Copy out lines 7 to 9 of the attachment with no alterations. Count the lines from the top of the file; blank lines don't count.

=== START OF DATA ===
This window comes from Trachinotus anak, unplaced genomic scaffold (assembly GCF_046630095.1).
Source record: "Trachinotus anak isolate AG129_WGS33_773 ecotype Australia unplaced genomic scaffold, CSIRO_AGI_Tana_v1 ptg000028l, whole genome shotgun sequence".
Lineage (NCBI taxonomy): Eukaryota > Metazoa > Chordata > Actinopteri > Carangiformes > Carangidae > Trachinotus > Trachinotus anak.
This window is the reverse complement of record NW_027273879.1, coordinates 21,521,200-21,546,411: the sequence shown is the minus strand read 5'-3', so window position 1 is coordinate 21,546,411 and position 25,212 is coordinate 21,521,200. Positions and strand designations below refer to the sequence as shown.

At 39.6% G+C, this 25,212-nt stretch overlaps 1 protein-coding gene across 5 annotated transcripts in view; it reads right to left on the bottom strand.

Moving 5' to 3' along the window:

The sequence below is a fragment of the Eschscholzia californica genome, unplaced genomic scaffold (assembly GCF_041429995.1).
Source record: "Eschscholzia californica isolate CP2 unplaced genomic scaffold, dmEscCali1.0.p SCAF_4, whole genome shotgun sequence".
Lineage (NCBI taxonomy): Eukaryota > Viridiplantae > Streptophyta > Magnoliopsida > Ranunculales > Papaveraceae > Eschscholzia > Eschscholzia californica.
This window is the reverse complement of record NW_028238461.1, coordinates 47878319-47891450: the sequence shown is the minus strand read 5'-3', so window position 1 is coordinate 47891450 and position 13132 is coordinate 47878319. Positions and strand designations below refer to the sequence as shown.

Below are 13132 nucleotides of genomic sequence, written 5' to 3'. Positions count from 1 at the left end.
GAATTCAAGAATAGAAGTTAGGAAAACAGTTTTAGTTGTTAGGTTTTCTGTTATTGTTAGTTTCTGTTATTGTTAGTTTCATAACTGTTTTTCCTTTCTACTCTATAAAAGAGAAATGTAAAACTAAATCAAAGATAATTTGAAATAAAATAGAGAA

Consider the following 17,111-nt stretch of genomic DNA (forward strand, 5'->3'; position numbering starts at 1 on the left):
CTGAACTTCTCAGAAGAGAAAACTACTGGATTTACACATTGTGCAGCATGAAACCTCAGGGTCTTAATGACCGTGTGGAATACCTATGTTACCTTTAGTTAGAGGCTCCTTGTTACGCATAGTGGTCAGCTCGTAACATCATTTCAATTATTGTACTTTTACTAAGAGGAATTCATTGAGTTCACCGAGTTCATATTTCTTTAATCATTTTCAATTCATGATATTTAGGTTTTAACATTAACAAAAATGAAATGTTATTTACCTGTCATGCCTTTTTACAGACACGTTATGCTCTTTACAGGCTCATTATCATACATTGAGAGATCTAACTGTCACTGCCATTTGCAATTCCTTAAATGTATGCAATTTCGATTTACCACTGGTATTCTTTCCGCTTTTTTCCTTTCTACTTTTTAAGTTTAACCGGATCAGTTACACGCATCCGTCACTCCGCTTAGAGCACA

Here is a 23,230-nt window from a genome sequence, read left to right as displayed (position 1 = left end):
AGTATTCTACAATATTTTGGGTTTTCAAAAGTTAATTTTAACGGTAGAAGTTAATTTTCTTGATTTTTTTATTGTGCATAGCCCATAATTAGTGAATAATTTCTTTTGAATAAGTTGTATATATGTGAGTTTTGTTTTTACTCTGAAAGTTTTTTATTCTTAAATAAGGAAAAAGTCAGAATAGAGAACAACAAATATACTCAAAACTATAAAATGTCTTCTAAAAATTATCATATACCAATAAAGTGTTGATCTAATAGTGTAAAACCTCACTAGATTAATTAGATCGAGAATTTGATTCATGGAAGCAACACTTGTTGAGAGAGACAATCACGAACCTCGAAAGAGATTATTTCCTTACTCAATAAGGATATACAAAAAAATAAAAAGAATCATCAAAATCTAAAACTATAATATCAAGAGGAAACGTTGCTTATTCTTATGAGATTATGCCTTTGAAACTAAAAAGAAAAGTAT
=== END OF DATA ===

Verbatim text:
The sequence below is a fragment of the Eschscholzia californica genome, unplaced genomic scaffold (assembly GCF_041429995.1).
Source record: "Eschscholzia californica isolate CP2 unplaced genomic scaffold, dmEscCali1.0.p SCAF_4, whole genome shotgun sequence".
Lineage (NCBI taxonomy): Eukaryota > Viridiplantae > Streptophyta > Magnoliopsida > Ranunculales > Papaveraceae > Eschscholzia > Eschscholzia californica.